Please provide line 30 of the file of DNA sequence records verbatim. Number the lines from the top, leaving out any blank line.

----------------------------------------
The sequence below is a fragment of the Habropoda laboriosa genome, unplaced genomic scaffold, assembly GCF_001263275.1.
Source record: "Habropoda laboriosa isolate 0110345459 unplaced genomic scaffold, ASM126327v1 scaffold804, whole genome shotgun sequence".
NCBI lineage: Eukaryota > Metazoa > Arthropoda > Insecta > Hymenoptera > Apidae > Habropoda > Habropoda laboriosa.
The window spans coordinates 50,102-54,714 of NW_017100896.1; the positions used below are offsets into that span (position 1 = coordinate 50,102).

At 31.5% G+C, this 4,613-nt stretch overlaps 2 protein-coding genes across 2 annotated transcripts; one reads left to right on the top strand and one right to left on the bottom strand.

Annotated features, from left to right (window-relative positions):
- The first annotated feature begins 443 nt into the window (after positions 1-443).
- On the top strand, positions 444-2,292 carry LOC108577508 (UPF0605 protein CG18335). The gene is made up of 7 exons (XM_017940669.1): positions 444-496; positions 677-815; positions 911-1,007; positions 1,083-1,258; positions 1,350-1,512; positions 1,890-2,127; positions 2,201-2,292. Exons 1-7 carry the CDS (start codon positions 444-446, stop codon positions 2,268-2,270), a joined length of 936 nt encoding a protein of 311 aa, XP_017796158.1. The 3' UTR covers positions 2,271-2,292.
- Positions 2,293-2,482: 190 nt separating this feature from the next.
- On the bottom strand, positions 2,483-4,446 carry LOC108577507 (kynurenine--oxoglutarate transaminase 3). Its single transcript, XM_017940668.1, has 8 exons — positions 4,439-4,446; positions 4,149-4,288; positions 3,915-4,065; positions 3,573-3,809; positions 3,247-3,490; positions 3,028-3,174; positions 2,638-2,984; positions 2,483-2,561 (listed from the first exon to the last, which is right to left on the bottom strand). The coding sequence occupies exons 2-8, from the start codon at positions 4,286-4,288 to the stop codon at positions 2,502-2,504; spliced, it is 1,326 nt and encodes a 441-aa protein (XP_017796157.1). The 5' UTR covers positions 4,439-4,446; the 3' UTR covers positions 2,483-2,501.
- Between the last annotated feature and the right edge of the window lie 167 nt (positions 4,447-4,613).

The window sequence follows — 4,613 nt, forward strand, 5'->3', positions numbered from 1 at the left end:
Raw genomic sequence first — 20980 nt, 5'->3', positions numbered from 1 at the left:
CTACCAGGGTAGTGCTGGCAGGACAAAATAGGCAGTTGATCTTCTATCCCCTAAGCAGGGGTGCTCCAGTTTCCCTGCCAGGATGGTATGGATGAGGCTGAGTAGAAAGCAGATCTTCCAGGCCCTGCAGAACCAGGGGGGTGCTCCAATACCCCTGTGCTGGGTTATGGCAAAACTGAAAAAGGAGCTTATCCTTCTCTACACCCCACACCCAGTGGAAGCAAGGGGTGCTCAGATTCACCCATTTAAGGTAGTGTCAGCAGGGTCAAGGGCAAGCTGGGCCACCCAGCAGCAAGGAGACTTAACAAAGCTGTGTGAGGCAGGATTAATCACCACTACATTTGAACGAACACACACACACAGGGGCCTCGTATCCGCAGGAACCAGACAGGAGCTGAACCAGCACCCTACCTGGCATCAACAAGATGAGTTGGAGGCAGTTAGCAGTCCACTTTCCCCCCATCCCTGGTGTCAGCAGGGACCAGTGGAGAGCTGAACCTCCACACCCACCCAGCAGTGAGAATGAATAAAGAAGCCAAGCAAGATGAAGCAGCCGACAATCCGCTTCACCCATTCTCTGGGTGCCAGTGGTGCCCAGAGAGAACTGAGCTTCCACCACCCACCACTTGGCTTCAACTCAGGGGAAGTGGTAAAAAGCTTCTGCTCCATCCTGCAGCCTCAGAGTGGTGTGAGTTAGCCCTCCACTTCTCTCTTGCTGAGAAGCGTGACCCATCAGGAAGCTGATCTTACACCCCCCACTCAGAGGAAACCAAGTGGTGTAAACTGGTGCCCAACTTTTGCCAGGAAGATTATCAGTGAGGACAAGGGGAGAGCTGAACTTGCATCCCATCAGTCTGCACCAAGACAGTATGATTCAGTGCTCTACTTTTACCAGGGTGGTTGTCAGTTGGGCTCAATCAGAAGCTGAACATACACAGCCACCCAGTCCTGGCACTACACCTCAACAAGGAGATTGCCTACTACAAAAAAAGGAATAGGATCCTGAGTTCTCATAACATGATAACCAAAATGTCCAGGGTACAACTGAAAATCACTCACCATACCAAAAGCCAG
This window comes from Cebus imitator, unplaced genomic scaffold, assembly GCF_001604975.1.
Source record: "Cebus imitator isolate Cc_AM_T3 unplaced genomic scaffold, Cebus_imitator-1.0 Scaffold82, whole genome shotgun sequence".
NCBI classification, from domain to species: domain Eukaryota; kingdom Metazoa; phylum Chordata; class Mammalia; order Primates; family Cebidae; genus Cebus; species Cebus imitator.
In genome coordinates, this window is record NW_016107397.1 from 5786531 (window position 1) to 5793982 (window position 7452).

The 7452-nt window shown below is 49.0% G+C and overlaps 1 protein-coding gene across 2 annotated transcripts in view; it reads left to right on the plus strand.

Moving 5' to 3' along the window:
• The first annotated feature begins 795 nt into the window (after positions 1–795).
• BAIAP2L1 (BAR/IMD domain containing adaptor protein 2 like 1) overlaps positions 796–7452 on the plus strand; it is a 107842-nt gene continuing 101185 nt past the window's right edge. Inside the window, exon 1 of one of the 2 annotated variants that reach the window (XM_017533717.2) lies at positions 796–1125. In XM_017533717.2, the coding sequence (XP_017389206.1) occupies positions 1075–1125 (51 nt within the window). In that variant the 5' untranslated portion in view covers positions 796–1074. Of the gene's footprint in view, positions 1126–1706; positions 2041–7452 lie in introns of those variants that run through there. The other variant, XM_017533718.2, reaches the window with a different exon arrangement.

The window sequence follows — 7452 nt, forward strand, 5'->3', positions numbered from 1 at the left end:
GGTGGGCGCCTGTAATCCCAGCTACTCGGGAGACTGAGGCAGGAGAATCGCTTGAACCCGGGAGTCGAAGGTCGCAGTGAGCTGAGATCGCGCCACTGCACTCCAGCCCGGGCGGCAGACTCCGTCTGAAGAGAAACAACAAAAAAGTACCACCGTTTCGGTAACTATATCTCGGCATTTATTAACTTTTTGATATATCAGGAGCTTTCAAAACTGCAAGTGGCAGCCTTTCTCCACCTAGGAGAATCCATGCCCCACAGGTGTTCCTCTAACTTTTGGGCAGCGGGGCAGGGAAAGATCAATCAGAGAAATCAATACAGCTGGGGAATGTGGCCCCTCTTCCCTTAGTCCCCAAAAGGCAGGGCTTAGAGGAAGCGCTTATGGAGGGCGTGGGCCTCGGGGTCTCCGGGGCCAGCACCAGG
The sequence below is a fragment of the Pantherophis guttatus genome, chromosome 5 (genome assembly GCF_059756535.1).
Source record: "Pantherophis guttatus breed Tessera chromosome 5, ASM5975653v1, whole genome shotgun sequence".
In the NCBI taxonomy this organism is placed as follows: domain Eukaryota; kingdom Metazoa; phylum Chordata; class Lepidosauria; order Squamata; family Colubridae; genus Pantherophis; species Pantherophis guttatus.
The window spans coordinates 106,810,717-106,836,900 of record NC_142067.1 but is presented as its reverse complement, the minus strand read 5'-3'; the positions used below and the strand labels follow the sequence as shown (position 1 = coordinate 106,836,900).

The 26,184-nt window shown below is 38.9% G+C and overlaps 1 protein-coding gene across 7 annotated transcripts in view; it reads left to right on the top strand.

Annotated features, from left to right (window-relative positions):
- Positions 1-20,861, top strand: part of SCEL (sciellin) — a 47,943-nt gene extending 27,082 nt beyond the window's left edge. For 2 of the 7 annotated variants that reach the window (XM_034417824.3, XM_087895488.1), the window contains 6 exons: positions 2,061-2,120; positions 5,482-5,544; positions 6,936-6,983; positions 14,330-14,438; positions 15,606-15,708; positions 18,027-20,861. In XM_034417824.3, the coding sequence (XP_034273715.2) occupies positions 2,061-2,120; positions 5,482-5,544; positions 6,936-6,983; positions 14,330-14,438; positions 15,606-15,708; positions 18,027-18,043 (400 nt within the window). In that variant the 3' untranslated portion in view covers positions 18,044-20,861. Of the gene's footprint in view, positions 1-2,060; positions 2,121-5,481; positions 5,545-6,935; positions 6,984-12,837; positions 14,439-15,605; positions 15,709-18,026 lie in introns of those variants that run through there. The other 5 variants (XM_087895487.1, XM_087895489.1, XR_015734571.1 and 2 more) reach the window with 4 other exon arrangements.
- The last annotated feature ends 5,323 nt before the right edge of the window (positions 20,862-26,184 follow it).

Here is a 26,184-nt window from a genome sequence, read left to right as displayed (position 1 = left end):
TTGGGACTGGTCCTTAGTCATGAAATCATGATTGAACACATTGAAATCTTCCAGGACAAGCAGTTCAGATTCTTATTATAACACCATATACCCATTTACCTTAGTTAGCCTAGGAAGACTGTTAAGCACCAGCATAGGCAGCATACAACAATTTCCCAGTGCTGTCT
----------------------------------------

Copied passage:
Annotated features, from left to right (window-relative positions):